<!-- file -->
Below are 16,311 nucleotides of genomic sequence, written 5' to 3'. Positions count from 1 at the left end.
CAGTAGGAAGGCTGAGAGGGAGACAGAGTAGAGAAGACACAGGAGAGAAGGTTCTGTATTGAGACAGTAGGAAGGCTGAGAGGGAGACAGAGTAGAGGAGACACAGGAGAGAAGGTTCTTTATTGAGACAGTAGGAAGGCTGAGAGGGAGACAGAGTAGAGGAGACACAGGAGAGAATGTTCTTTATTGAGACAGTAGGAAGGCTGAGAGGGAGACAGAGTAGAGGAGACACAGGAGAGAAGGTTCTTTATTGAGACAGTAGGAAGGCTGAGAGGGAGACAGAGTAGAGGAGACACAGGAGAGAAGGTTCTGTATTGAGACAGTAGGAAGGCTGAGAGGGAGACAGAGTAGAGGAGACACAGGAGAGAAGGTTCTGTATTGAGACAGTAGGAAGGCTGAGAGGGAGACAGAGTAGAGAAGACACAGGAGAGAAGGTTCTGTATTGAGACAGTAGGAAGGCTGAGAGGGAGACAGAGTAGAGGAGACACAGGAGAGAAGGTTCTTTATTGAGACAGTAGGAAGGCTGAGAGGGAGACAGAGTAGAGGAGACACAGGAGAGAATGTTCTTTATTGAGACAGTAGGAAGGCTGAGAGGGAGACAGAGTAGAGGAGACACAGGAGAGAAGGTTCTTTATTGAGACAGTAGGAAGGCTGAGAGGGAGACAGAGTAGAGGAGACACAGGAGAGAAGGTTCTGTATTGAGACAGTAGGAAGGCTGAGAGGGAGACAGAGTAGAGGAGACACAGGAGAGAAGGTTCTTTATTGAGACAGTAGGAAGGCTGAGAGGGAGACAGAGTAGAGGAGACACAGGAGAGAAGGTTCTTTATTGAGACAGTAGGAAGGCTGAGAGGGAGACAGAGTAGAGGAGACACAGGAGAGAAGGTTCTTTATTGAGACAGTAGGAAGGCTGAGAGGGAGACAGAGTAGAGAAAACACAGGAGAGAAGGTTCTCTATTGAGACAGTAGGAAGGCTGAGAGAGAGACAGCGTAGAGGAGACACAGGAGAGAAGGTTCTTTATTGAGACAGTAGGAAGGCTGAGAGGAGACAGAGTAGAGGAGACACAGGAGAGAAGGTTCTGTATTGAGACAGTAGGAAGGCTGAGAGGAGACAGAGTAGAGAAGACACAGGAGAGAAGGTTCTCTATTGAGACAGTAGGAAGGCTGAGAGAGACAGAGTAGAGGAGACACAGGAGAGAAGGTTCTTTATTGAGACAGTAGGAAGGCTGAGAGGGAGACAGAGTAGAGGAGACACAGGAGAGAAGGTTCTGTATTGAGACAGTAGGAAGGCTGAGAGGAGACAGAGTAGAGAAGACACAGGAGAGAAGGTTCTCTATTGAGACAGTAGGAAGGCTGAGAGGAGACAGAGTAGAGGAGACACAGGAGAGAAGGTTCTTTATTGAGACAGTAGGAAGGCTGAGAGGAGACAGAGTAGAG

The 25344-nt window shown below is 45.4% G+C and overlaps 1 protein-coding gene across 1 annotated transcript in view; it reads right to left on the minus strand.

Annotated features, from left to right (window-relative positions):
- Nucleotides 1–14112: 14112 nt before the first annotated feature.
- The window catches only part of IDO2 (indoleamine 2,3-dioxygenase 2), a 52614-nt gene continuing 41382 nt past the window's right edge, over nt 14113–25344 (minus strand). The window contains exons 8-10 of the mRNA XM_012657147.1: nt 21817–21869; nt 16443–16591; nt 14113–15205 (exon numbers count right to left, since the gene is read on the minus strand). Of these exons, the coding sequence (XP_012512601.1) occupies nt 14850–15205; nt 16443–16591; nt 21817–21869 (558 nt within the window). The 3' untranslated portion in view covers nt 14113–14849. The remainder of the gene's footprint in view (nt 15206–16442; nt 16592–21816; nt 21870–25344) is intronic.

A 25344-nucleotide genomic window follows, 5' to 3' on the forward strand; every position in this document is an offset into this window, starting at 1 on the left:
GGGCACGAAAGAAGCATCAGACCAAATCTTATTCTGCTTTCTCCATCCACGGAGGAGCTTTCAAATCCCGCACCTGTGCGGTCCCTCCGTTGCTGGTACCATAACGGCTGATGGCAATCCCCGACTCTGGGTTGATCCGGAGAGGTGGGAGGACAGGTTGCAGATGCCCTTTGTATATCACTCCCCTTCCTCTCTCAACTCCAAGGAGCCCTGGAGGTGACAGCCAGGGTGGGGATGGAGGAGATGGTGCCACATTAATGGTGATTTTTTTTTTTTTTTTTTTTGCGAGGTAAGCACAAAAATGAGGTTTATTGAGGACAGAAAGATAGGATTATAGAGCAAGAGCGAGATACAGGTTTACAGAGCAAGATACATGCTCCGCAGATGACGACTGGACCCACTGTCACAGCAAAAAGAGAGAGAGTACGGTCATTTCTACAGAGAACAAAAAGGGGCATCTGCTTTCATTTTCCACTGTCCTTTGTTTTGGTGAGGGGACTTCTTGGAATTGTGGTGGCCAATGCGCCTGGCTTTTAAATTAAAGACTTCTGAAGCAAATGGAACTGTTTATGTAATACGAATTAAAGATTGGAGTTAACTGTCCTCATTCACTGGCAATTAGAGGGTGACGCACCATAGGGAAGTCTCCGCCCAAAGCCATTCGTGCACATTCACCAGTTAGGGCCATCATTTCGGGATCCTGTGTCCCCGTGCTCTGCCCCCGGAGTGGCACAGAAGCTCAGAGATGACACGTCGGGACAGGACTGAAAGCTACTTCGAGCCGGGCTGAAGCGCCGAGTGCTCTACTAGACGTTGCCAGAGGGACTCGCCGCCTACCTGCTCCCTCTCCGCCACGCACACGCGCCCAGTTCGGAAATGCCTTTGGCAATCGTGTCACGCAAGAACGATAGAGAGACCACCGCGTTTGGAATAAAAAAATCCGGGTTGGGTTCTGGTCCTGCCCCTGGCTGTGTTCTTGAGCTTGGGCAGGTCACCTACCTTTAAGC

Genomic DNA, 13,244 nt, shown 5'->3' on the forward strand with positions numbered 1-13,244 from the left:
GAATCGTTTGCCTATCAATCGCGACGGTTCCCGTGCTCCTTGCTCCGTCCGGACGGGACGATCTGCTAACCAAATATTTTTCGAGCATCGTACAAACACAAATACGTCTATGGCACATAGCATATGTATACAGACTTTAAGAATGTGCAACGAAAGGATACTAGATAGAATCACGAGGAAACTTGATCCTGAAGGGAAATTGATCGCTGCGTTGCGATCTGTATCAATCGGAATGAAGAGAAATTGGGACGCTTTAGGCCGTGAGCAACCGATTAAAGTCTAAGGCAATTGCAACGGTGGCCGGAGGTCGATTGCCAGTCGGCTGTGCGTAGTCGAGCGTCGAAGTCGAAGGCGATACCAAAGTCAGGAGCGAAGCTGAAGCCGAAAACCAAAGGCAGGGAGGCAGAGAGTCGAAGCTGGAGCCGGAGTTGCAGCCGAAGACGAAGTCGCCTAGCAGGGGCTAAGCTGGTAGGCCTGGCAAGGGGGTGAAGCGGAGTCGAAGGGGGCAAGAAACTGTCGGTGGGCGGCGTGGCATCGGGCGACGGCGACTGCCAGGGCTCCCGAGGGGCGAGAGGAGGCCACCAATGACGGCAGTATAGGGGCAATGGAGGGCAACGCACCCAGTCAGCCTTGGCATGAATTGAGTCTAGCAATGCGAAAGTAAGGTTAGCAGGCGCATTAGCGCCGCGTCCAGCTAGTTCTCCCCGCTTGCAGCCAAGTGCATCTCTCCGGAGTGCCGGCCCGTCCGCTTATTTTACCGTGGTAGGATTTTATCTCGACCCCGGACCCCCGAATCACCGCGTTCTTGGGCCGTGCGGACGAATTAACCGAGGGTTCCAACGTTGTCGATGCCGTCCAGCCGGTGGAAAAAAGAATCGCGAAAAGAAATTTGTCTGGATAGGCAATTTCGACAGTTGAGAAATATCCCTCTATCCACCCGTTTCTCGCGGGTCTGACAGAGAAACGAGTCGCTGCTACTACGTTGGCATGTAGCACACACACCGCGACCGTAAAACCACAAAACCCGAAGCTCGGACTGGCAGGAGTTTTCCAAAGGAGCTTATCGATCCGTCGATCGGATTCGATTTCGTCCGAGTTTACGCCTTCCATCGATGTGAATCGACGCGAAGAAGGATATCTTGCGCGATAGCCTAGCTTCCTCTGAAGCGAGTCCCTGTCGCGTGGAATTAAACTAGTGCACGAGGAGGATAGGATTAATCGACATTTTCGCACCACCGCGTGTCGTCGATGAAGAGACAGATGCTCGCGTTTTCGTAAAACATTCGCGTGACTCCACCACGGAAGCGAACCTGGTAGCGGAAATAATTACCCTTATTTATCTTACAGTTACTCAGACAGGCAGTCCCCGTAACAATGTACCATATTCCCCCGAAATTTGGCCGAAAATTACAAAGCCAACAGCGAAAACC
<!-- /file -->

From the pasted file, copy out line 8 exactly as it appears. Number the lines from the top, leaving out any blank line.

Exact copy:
GGGCACGAAAGAAGCATCAGACCAAATCTTATTCTGCTTTCTCCATCCACGGAGGAGCTTTCAAATCCCGCACCTGTGCGGTCCCTCCGTTGCTGGTACCATAACGGCTGATGGCAATCCCCGACTCTGGGTTGATCCGGAGAGGTGGGAGGACAGGTTGCAGATGCCCTTTGTATATCACTCCCCTTCCTCTCTCAACTCCAAGGAGCCCTGGAGGTGACAGCCAGGGTGGGGATGGAGGAGATGGTGCCACATTAATGGTGATTTTTTTTTTTTTTTTTTTTGCGAGGTAAGCACAAAAATGAGGTTTATTGAGGACAGAAAGATAGGATTATAGAGCAAGAGCGAGATACAGGTTTACAGAGCAAGATACATGCTCCGCAGATGACGACTGGACCCACTGTCACAGCAAAAAGAGAGAGAGTACGGTCATTTCTACAGAGAACAAAAAGGGGCATCTGCTTTCATTTTCCACTGTCCTTTGTTTTGGTGAGGGGACTTCTTGGAATTGTGGTGGCCAATGCGCCTGGCTTTTAAATTAAAGACTTCTGAAGCAAATGGAACTGTTTATGTAATACGAATTAAAGATTGGAGTTAACTGTCCTCATTCACTGGCAATTAGAGGGTGACGCACCATAGGGAAGTCTCCGCCCAAAGCCATTCGTGCACATTCACCAGTTAGGGCCATCATTTCGGGATCCTGTGTCCCCGTGCTCTGCCCCCGGAGTGGCACAGAAGCTCAGAGATGACACGTCGGGACAGGACTGAAAGCTACTTCGAGCCGGGCTGAAGCGCCGAGTGCTCTACTAGACGTTGCCAGAGGGACTCGCCGCCTACCTGCTCCCTCTCCGCCACGCACACGCGCCCAGTTCGGAAATGCCTTTGGCAATCGTGTCACGCAAGAACGATAGAGAGACCACCGCGTTTGGAATAAAAAAATCCGGGTTGGGTTCTGGTCCTGCCCCTGGCTGTGTTCTTGAGCTTGGGCAGGTCACCTACCTTTAAGC